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Saddest Music in the World

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Miss Gretchen, November 17, 2007 (view all comments by Miss Gretchen)
Lukas, in his review, says it best in regards to this film. I was late to the party in the Guy Maddin appreciation society, and was worried he'd be some kind of pale David Lynch. Although broadly speaking you can compare the two, still, Maddin is "one to a box" as my grandmother used to say. I started my Maddin obsession with his direction of the ballet version of "Dracula: Pages From a Virgin's Diary" with The Royal Winnipeg Ballet, which was definitive. I've been blazing my way through the canon ever since. I also highly recommend The Guy Maddin Collection of short films; "Twilight of the Ice Nymphs" is a David LaChapelle-ish color-saturated extravaganza starring our favorite Borg Queen, Alice Krige; and "The Heart of the World" is a primer of Soviet-style montage packed into six delirious minutes. Many people consider it one of the best avant-garde films ever made.
(Look around for the documentary about him, "Guy Maddin: Waiting for Twilight," it is also superb.)
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lukas, November 8, 2007 (view all comments by lukas)
If you haven't seen any films by madcap Candian director Guy Maddin, start here. Maddin's loopy, loony tale of lust, treachery, and beer is set against the backdrop of the depression. A legless beer baroness (a lovely Isabella Rossellini) holds a contest to find the world's saddest song. A slick American (Mark McKinney) competes against his grieving, moody cellist brother. Passions flare and beer flows! Maddin shoots as if the last 70 years hadn't happened, favoring b&w, tinted lenses, highly stylized sets, and vasoline smeared camera lenses. Wacky in a good way.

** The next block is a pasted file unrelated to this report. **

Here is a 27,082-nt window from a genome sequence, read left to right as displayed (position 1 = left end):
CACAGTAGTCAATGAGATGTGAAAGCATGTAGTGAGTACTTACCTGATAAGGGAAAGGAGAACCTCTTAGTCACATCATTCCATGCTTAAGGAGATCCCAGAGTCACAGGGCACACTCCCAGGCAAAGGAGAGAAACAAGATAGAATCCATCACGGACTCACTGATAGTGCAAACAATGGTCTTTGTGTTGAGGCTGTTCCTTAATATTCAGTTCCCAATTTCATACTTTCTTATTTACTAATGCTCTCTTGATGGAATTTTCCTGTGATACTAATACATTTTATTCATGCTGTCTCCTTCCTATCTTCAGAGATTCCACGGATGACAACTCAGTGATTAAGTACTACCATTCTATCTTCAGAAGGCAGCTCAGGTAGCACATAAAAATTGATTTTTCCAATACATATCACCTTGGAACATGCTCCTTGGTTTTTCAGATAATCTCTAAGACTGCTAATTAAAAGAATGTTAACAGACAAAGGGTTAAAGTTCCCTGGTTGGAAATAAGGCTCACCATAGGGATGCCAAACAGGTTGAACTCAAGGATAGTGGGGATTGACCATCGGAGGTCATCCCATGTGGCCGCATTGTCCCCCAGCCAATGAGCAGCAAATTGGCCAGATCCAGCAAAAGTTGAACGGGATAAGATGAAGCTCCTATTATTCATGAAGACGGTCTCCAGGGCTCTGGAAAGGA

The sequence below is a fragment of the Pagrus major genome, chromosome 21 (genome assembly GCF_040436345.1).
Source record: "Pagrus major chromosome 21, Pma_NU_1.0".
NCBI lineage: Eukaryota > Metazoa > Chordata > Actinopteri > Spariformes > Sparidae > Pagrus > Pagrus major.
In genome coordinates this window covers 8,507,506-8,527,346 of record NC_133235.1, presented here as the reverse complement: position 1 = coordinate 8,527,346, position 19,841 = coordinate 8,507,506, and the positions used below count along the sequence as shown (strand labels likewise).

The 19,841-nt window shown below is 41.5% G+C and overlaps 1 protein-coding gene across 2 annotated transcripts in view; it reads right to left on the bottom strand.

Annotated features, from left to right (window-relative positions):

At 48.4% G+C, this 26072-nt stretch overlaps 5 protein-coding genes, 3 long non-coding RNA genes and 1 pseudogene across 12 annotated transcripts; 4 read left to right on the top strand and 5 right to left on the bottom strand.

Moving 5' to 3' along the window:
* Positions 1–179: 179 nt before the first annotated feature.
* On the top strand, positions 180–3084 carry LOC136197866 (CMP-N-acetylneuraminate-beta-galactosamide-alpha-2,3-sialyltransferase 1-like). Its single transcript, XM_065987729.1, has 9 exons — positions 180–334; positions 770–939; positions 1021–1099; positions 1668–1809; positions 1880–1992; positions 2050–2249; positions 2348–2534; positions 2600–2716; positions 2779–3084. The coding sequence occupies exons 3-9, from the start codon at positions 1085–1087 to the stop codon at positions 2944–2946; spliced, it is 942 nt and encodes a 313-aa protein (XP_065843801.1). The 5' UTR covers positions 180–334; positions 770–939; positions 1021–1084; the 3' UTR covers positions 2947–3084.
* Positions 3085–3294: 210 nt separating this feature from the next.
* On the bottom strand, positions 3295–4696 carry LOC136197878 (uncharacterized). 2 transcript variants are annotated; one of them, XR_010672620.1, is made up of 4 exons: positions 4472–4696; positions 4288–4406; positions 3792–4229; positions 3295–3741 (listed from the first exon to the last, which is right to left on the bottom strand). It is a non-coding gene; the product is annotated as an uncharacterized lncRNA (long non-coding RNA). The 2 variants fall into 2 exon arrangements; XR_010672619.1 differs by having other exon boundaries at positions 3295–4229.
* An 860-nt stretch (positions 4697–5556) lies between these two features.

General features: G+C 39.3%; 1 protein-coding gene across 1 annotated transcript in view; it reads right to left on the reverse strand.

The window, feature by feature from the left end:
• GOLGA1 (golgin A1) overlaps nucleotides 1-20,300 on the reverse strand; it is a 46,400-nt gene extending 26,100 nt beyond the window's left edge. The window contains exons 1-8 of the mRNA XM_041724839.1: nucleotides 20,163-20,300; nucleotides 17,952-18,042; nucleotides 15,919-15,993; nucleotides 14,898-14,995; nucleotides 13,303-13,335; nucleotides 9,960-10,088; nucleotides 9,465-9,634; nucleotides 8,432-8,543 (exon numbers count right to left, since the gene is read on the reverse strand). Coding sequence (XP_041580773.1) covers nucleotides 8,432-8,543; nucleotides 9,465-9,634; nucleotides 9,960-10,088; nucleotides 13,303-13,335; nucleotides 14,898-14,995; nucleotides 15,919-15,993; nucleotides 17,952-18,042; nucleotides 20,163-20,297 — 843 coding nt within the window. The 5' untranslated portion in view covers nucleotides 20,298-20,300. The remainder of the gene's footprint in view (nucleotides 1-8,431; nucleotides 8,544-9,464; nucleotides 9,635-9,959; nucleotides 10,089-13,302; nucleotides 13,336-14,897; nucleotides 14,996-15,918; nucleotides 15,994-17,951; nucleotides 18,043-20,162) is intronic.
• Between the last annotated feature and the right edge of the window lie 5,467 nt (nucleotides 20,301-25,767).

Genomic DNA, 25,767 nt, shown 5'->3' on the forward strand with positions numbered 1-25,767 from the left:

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Product Details

ISBN:
00027616911704
Publisher:
Metro-Goldwyn-Mayer Inc
Location:
N
Credits:
Maddin, Guy
Credits:
McKinney, Mark
Binding:
DVD
Grade Level:
R

Related Subjects

Saddest Music in the World
0 stars - 0 reviews
$ In Stock
Product details pages Metro-Goldwyn-Mayer Inc - English 00027616911704 Reviews:
"Review" by , "The Saddest Music in the World doesn't just re-create 1933 through costumes; it actually looks like a 1933 picture."
"Review" by , "To see this film, to enter the world of Guy Maddin, is to understand how a film can be created entirely by its style, and how its style can create a world that never existed before, and lure us, at first bemused and then astonished, into it."
"Review" by , "Any film where a beer baroness's glass leg (filled with beer) shatters when a high note is struck is okay by me."
"Review" by , "The concept is high, the humor lowbrow and the joy of experimentation evident in every frame of this wonderful picture."
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